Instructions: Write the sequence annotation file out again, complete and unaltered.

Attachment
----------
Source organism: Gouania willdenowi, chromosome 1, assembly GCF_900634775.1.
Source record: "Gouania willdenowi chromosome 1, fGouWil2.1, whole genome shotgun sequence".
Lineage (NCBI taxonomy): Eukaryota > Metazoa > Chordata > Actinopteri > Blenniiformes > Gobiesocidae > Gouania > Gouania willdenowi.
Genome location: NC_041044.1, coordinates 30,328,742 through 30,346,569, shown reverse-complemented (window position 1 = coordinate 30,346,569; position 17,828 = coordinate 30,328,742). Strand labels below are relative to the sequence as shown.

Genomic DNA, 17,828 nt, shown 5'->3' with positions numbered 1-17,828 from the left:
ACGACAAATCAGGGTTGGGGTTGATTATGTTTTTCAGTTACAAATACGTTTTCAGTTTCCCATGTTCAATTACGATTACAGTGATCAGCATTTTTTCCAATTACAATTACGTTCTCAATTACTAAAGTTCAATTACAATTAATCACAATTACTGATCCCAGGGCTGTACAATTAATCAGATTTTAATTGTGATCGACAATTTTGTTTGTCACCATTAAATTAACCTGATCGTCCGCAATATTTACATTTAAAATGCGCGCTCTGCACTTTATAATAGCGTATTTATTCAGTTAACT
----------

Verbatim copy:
Source organism: Gouania willdenowi, chromosome 1, assembly GCF_900634775.1.
Source record: "Gouania willdenowi chromosome 1, fGouWil2.1, whole genome shotgun sequence".
Lineage (NCBI taxonomy): Eukaryota > Metazoa > Chordata > Actinopteri > Blenniiformes > Gobiesocidae > Gouania > Gouania willdenowi.
Genome location: NC_041044.1, coordinates 30,328,742 through 30,346,569, shown reverse-complemented (window position 1 = coordinate 30,346,569; position 17,828 = coordinate 30,328,742). Strand labels below are relative to the sequence as shown.

Genomic DNA, 17,828 nt, shown 5'->3' with positions numbered 1-17,828 from the left:
ACGACAAATCAGGGTTGGGGTTGATTATGTTTTTCAGTTACAAATACGTTTTCAGTTTCCCATGTTCAATTACGATTACAGTGATCAGCATTTTTTCCAATTACAATTACGTTCTCAATTACTAAAGTTCAATTACAATTAATCACAATTACTGATCCCAGGGCTGTACAATTAATCAGATTTTAATTGTGATCGACAATTTTGTTTGTCACCATTAAATTAACCTGATCGTCCGCAATATTTACATTTAAAATGCGCGCTCTGCACTTTATAATAGCGTATTTATTCAGTTAACT